I think we watch too much TV. We copy too apishly the false images that are portrayed by frivolous music and fashion 'stars’ like: Beyonce, Nickie Minaj, Rihana and Naomi Campbell (if the swimming pool has a say in the matter! I refer to swimming pool incident that exposed her shockingly ill-cared-for natural hair).

In a feature article in Ghanaweb.com, Dr. Saka quotes one Emeka, a Nigerian fashion designer:

“I believe this trend is as a result of the impressions they get from watching TVs, movies and all these foreign fashion shows where such products are presented to them as ‘modern’ fashion/beauty. We seriously need some institutions that will put pressure on the media to educate our people because we are Africans and ‘they’ are not. I think it will be a good idea to show our natural African beauty to the rest of the world too. Maybe if we do, they could also want to dress like us”. (More African Women Set to Go Natural, Saka, Dr., Feature Article, 31 July 2012, http://www.ghanaweb.com/GhanaHomePage/NewsArchive/artikel.php?ID=246393).


Might it be also that the average Rastafari 'sistren' and 'bredrin' can teach us a lesson or two about hair growth management? Have we forgotten about the powers of sheanut nku, coconut oil, aloe vera; the many natural herbal, roots, seed, tree bark and plant-bearing cosmetics that abound in Africa, the Caribbean Islands, the Americas and worldwide?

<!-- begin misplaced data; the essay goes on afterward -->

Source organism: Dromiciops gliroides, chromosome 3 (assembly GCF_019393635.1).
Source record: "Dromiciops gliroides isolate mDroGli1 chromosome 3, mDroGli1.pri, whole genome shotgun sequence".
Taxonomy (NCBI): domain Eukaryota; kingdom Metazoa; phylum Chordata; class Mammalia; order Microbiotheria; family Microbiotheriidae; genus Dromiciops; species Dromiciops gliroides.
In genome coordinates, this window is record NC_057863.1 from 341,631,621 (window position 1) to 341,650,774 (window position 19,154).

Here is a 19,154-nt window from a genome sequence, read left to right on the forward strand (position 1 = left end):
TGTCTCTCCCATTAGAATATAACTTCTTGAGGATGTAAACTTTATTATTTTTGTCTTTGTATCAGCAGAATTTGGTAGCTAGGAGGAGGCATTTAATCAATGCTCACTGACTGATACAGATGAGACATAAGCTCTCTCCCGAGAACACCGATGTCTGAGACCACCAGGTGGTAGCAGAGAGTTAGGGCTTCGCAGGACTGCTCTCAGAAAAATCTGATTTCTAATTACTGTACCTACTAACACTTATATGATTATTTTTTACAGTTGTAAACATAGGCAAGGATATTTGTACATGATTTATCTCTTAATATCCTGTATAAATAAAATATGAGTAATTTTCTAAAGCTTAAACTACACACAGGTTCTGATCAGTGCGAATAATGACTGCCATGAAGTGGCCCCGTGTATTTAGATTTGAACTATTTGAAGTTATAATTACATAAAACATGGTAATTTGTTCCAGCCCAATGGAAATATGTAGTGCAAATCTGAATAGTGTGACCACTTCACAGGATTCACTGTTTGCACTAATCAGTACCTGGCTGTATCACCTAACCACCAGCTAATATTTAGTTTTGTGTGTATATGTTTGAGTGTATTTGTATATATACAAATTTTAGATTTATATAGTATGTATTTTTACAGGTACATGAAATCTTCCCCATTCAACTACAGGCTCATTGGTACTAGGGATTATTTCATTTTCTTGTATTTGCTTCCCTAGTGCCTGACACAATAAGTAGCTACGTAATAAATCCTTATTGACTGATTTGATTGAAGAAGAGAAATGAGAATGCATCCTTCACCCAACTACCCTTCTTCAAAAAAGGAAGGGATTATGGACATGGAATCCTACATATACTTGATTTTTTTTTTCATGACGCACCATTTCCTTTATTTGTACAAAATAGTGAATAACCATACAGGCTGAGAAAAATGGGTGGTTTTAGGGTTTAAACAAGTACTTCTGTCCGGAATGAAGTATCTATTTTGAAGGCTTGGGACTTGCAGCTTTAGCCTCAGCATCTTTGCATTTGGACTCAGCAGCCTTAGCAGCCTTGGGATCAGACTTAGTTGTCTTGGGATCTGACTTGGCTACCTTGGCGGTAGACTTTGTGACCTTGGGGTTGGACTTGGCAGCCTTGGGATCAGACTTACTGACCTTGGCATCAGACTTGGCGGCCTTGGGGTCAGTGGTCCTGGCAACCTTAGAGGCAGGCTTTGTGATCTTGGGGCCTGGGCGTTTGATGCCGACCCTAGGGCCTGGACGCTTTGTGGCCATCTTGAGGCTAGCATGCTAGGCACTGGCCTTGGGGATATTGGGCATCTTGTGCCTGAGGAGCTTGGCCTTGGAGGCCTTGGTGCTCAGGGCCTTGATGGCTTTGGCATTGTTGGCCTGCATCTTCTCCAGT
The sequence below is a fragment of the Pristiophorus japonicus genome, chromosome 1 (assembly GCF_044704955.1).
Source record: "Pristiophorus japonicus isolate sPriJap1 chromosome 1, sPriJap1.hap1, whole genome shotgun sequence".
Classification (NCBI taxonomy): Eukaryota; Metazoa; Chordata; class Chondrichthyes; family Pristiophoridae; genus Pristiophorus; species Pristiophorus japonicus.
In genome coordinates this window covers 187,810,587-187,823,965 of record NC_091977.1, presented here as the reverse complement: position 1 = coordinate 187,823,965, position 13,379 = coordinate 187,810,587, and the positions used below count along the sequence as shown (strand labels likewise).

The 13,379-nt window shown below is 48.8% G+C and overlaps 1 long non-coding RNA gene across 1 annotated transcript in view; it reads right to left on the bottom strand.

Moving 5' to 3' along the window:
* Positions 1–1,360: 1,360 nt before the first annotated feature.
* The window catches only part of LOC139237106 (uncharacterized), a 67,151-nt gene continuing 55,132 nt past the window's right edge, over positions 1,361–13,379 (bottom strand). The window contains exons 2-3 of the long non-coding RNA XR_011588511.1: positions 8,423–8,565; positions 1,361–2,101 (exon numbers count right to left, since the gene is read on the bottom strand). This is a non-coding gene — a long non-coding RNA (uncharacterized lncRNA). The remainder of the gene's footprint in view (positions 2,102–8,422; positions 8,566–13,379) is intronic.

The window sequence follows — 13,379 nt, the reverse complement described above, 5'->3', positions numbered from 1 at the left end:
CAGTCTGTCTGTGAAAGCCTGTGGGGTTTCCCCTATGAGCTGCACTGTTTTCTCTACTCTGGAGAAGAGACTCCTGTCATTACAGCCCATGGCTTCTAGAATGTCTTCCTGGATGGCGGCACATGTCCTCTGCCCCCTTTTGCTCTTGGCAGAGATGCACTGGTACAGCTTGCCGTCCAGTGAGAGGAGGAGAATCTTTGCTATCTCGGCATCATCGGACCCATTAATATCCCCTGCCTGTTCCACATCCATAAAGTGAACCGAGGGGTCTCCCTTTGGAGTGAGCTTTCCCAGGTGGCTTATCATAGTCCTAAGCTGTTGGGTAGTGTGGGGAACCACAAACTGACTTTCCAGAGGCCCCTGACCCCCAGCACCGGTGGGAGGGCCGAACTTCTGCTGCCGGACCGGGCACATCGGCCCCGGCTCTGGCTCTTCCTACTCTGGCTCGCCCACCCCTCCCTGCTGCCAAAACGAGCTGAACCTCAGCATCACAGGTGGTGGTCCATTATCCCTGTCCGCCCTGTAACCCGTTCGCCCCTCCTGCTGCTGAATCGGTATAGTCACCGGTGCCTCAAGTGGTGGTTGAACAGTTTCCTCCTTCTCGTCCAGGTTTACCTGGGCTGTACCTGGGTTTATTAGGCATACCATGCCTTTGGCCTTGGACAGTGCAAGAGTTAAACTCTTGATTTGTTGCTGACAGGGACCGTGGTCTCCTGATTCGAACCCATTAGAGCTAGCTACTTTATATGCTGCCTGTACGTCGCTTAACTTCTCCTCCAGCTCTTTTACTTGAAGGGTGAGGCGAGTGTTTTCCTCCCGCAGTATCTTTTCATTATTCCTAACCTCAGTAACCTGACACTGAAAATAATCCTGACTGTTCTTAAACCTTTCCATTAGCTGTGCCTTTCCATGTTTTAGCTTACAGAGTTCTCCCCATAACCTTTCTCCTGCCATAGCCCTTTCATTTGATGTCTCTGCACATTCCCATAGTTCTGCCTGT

Encouragingly there is now a trend in Africans in American choosing only natural products for their hair and skin. But like all things, this is monitised into a mega-million Dollar business:

“Danielle Belton, wrote an insightful article for Clutch magazine concerning mainstream hair-care companies and their sudden shift toward the natural care market. According to Belton, "These companies are now followers - shifting formulas and marketing strategies to keep up with their African-American lead upstarts, who came out to dominate the market right from underneath them... Going natural is now a big and growing part of the more than $165 million black hair care mass market. Companies that focused primarily on creating hair relaxers are scrambling to capitalize on what they initially thought would be just a." (Tamika Sayles, 06/29/2012, http://www.huffingtonpost.com/tamika-sayles/natural-hair-products_b_1629281.html).


Columnist: Kofi of Africa